At day two of the Bitcoin2014 conference, attendees learned about the regulatory issues being faced by bitcoiners in China, upcoming technological challenges and bitcoin investment opportunities.
Troubles in China
Bobby Lee opened day two of Bitcoin2014 with a presentation about the rollercoaster ride bitcoin has experienced in China.
He explained the troubles the currency has faced in the country over the past five months, talking the audience through the suppressive actions taken by the People's Bank of China.
Lee outlined the current situation: there have been no written orders from the central bank, but all the major Chinese banks have stopped dealing with bitcoin exchanges, with some closing their customers' corporate and personal accounts. He said:
"It's had a very chilling effect. Due to the verbal guidance over the past few months, people are spooked."
Lee suggested it hadn’t helped that the state-controlled media has switched its stance on bitcoin, now only reporting negative stories about digital currency.
He explained laws in China are purposely ambiguous, enabling the government to adapt or update the rules as and when it pleases. Unfortunately, this means there is no way of telling what the government's next move will be.
Lee doesn't think bitcoin has run its course in China, but he later revealed in a conversation with CoinDesk that he was exploring the potential of moving his business overseas.
Next up was a panel discussion looking at the technical challenges bitcoin is set to face in the near future.
The session was moderated by Michael Terpin, co-founder of BitAngels, an angel investor group for digital currencies, which has invested at least $7 million into digital currency startups.
Bitcoin 2.0 was the first topic on the agenda, with the panellists discussing the potential merits and pitfalls of adding services other than digital currency onto the block chain.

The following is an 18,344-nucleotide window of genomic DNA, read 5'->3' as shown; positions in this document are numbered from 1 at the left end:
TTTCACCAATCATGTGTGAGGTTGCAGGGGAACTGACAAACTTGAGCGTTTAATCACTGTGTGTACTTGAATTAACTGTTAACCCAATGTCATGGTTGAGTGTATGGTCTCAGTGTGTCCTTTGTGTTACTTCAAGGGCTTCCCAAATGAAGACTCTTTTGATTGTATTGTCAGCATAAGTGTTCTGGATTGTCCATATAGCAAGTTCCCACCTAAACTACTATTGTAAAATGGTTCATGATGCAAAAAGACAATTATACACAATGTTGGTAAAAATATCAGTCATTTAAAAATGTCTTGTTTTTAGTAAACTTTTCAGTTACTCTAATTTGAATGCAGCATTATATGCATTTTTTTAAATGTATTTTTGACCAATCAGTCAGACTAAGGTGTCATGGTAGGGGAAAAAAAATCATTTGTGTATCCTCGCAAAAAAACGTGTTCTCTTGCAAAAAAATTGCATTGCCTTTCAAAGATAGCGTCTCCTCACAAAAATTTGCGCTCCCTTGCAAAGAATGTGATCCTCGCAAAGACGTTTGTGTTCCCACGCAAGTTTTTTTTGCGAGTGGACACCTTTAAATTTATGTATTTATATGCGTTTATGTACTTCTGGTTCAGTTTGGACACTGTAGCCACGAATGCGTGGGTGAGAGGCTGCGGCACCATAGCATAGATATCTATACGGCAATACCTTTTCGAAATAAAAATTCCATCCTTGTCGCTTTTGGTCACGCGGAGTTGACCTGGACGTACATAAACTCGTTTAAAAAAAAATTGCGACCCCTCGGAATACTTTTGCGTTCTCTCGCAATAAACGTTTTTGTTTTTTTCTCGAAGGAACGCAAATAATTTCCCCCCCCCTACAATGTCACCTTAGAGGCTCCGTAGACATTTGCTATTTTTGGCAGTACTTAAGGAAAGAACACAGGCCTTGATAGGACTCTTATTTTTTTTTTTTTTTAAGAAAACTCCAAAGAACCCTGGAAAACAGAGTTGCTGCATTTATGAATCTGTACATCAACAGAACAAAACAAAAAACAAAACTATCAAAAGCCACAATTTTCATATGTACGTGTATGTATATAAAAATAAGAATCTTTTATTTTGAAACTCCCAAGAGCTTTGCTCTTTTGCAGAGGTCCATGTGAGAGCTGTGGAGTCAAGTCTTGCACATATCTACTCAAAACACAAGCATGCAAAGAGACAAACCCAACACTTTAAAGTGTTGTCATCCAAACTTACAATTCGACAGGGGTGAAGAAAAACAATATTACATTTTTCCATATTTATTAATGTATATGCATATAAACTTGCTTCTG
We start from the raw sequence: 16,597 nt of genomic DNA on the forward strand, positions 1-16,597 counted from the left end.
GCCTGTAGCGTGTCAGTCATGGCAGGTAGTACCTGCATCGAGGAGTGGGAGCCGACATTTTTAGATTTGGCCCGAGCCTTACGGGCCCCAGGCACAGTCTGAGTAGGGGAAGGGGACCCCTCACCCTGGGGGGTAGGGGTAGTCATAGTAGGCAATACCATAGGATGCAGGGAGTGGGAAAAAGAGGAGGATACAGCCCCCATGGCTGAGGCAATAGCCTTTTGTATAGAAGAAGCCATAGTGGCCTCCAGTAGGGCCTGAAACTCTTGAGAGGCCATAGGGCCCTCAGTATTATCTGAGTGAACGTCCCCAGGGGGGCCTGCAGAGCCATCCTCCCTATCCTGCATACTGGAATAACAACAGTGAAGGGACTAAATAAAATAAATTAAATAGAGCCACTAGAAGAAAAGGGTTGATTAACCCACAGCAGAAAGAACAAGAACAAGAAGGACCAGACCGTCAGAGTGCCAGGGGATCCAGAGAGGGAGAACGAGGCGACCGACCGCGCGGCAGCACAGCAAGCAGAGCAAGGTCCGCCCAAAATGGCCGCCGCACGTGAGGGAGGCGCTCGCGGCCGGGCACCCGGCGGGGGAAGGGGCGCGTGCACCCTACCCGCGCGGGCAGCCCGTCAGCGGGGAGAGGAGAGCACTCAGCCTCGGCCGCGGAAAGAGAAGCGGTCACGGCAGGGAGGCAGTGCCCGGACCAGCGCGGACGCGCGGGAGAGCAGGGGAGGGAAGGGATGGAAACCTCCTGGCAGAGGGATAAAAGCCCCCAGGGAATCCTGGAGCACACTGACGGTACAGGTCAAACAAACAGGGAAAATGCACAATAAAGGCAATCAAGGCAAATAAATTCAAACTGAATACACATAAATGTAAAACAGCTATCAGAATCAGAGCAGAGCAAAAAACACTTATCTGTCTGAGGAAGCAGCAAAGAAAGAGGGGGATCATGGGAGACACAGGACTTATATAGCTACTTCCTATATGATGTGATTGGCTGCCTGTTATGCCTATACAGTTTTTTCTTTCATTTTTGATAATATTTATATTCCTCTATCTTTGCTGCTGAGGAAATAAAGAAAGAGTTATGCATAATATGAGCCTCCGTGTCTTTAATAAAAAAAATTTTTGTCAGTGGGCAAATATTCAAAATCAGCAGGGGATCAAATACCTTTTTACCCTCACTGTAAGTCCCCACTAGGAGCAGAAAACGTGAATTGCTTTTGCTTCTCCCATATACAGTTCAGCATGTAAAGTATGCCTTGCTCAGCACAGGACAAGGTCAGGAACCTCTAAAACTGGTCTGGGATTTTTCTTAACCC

Maidsafe CEO David Irvine, who has embarked on an ambitious project to ‘decentralize all Internet services, including enterprise data centers’, told the audience that the digital currency community shouldn't "pray to the block chain".
He elaborated by explaining that a number of decentralised systems with different purposes can exist side-by-side, they don't have to all stem from the bitcoin block chain.
The discussion turned to the technological advances that need to be made this year. Irvine said the main priority should be the development of a user-friendly bitcoin wallet.
John Light, founder of Buttonwood SF and PawnCoin, thinks multisig will really take off in 2014, labelling it "two-factor-authentication that is backed up by the block chain".
BitPay's Ryan Charles, on the other hand, said he thinks it is inevitable that hardware bitcoin wallets will increase in popularity.
Alternative cryptocurrencies were praised by panellist number four, Sean Neville, Circle’s co-founder and CTO, whose company finally unveiled its plan to bring bitcoin to the masses this week.
"Experimentation is fantastic," he concluded.
BitPay's expansion plans
“Amsterdam has more per-capita penetration for bitcoin than any other country,” enthused BitPay CEO Tony Gallippi as he kicked off his presentation on driving business adoption, adding that the ability to eat, sleep, pay bills and even medicate yourself with the currency is what makes the conference's host city so unique.
His presentation tackled a wide-range of issues faced by consumers today, including credit card fraud, “It claims 12 million victims each year,” and outdated payments technology:
“Credit cards were never designed for the Internet. They’ve changed [very little] in 55 years.”
By contrast, Gallippi was bullish on bitcoin's future, revealing impressive growth statistics – over 30,000 merchants worldwide and an expanding team spanning three continents – and an appetite for technological innovation.
The CEO emphasised BitPay’s continued commitment to open-source development, citing the hire of Jeff Garzik, as well as the company's Bitcore, Copay and Insight initiatives.
Hailing 2014 as the year of multisig, Gallippi revealed how few users actually use it:
"On [bitcoin's] top 100 rich list of addresses, not one is secured with multisig."
However, he predicted that 10% of bitcoin assets would be stored using multiple signatures by the end of 2014.
Following BitPay's record-breaking funding round earlier this week, Gallippi finished with equally ambitious expansion plans to open an Amsterdam bitcoin centre. “We’ll call it ABC until it has a real name,” he quipped.
The high-tech space will play host to everyone from central bankers to investors, startups and developers. In Gallippi's words: “We all accelerate faster as a group.”
Co-authored by Emily Spaven and Grace Caffyn
Images by Grace Caffyn
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